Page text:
Our survey area is between approximately Point Conception, California, and Dixon Entrance, Alaska. It is broken up into parallel lines, called transects, typically spaced ten nautical miles apart. Transects cross the continental shelf, shelf break, and upper continental slope.
Each odd-numbered transect is designated as a primary line where oceanographic sampling stations are placed. The 20-nautical mile spacing between primary lines is a good general distance for identifying ocean features like boundaries between distinct water masses, or fronts, and circular water currents called eddies. Stations are located at the inshore (50-meter depth) and offshore ends (1500+ meters) of each primary line. Moving offshore, sampling occurs at 150-, 300-, and 500-meter depths. Beyond that, deep sampling stations are placed approximately every five nautical miles.
The ship's crew and scientists can generally conduct 5 to 7 oceanographic stations along a primary line in a night. The profiles collected show the dynamic biological and physical oceanography along the shelf break and upper continental slope. They are usable in many different ways and are critical information for understanding the factors that influence Pacific hake's biology and distribution, and other important species of fish and invertebrates, within the California Current Large Marine Ecosystem.
Measuring Conductivity, Temperature, and Depth
During the hake survey, stationary water column sampling is done vertically using a winch, hydro-wire, and an instrument system called a CTD (short for Conductivity-Temperature-Depth). The CTD consists of a central core made up of various pumps and instruments. Sampling bottles, called Niskin bottles, often surround the core. These bottles can be closed remotely at specific depths by a survey technician in the ship's lab watching the data stream. Everything is contained inside a white metal cage for protection, whose color increases visibility for the winch operator. The whole system is often called a rosette or carousel.
The CTD rosette collects a variety of environmental information. As the CTD descends from the surface down to a depth of 500 meters or 10 meters off bottom (whichever is shallower), it captures the water temperature relative to depth. It also measures how well the seawater conducts electricity or conductivity, which relates directly to the ocean's salinity or saltiness. Temperature and salinity together determine seawater density, which is a main driving force behind ocean currents.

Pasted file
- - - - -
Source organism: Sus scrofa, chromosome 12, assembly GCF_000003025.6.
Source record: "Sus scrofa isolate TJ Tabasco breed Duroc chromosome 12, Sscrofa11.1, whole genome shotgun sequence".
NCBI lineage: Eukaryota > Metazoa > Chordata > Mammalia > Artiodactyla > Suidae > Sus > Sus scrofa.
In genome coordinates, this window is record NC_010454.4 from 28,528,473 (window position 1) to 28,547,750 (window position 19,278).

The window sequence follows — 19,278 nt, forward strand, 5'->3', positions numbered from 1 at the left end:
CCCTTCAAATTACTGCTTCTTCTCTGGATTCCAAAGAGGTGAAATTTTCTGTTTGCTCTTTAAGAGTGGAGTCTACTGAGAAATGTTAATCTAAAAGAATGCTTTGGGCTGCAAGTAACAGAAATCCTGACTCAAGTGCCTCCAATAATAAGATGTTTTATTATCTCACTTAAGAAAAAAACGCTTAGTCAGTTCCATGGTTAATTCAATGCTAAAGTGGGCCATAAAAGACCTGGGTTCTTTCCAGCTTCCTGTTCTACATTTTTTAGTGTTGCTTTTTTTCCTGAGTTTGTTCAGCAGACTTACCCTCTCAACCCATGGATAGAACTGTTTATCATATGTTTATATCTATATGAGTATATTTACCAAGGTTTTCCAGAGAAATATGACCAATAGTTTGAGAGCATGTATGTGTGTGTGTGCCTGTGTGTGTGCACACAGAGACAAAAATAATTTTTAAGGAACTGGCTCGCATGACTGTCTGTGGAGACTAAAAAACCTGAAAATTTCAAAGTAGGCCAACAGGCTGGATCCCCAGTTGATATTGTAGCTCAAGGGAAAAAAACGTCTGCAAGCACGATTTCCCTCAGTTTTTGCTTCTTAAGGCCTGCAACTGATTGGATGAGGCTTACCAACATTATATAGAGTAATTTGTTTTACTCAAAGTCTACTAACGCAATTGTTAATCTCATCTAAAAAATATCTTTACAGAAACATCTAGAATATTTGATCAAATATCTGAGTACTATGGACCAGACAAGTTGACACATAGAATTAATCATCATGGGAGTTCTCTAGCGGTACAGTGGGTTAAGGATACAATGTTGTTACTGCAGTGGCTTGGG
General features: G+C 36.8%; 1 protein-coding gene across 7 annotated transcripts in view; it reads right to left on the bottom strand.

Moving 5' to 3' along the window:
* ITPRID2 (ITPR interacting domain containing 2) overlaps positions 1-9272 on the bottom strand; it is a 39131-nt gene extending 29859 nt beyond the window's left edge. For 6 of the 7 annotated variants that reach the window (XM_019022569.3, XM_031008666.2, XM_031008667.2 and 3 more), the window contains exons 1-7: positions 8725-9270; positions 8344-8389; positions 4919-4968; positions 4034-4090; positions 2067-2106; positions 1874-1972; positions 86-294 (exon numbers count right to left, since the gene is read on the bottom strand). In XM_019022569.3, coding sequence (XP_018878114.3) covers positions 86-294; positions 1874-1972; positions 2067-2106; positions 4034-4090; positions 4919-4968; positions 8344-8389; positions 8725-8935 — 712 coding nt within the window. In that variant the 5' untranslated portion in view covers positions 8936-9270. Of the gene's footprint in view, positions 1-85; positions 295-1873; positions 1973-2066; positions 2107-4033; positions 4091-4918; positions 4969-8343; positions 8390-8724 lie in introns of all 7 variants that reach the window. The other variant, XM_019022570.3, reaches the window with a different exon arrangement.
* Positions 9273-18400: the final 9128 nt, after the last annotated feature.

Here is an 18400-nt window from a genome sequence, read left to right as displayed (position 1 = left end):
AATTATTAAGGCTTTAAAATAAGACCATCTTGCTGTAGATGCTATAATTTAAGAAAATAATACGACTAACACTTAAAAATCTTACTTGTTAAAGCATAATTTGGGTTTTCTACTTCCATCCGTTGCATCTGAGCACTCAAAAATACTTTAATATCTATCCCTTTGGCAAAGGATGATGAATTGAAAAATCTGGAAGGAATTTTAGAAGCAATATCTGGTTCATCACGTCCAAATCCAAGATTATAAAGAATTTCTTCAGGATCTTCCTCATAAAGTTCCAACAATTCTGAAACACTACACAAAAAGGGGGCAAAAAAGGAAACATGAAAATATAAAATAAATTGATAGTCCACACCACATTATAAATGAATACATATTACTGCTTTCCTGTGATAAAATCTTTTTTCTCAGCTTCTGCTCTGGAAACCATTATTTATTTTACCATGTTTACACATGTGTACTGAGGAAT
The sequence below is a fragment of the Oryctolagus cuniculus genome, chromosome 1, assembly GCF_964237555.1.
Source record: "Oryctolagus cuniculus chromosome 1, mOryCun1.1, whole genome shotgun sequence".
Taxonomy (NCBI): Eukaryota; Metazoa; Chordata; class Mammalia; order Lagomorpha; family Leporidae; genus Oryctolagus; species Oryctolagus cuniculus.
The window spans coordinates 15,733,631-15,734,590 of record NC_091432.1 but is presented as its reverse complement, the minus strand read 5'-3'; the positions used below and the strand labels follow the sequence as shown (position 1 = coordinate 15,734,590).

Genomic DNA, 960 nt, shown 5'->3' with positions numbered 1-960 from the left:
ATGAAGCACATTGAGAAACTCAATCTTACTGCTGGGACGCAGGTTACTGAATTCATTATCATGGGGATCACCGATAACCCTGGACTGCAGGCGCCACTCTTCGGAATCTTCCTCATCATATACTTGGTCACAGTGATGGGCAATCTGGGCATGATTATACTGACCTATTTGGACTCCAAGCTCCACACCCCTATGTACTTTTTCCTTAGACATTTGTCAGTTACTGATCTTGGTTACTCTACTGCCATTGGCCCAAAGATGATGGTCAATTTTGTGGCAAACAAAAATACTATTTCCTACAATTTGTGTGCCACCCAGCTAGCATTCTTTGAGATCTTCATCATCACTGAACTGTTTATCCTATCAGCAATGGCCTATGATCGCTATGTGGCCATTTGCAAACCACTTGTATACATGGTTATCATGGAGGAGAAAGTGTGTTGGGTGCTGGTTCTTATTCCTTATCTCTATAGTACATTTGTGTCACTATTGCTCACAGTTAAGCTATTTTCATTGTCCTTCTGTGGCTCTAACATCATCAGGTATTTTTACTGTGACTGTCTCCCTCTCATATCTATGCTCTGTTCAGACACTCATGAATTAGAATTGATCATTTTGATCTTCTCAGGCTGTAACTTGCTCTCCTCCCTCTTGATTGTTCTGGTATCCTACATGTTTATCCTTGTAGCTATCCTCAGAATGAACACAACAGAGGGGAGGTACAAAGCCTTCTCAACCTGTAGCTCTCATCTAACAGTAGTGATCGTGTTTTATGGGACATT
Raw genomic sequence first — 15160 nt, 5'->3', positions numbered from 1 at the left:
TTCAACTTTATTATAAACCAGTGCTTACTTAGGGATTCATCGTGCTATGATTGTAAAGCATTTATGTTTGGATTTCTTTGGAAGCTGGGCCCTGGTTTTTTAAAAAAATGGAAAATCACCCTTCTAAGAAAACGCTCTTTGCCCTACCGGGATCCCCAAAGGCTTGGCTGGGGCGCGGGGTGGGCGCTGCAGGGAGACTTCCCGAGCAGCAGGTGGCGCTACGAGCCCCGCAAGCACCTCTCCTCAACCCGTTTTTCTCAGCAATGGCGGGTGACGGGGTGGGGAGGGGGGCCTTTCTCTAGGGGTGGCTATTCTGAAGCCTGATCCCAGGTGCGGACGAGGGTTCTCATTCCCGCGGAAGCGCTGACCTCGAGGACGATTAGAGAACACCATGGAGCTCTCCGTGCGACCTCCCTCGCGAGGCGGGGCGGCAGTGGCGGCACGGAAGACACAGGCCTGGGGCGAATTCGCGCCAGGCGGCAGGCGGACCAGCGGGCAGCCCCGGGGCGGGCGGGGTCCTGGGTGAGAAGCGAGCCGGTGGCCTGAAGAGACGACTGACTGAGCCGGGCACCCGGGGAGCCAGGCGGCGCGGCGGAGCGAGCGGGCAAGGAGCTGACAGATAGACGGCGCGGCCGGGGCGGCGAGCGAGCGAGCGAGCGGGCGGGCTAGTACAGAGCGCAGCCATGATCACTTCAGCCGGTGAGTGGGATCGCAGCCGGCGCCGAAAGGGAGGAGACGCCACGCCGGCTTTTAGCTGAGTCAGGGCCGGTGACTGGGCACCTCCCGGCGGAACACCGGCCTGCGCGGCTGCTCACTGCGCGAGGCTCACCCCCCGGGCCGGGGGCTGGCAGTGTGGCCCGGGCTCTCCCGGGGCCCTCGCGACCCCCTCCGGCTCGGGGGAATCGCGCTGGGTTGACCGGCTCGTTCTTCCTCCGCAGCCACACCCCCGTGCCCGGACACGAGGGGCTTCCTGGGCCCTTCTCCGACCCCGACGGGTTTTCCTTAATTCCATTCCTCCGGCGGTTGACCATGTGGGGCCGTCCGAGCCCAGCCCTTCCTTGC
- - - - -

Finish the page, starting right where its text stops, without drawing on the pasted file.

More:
Three additional sensors on the rosette are the dissolved oxygen sensor, fluorometer, and turbidity sensor. Dissolved oxygen is an essential parameter in evaluating water quality because oxygen is vital for the survival of fish and invertebrates like crabs and krill. The fluorometer measures fluorescence from the chloroplasts in phytoplankton and is a measure of their productivity. Ocean turbidity, or how clear or cloudy the water is, is a measure of how well light penetrates the water, an important factor in phytoplankton photosynthesis.
The Underway Conductivity Temperature Depth instrument is a "fast and furious" sampling device similar to the larger CTD detailed earlier. The instrument is deployed along the transect as the ship continues to move. This enables scientists to capture details of the water column's temperature, salinity, and density along the ship's cruise track without having to slow down surveying or navigation by stopping to get the data using a stationary CTD.
The sensor probe is a torpedo-like device, about one meter long. A thin, tough spectra line is spooled onto the probe's tail equal to the target depth scientists want to reach. Once at the sampling site, the ship slows to a speed between 6 to 10 knots. The stern-mounted winch is set to free mode, and the probe is dropped nose-first off the ship's stern. The line paying out from the winch prevents the ship from dragging the probe while the line spooling off from the probe's tail allows it to free-fall down through the water. When enough time has passed to allow for the probe's descent, the winch rewinds the line, retrieving the probe for data download.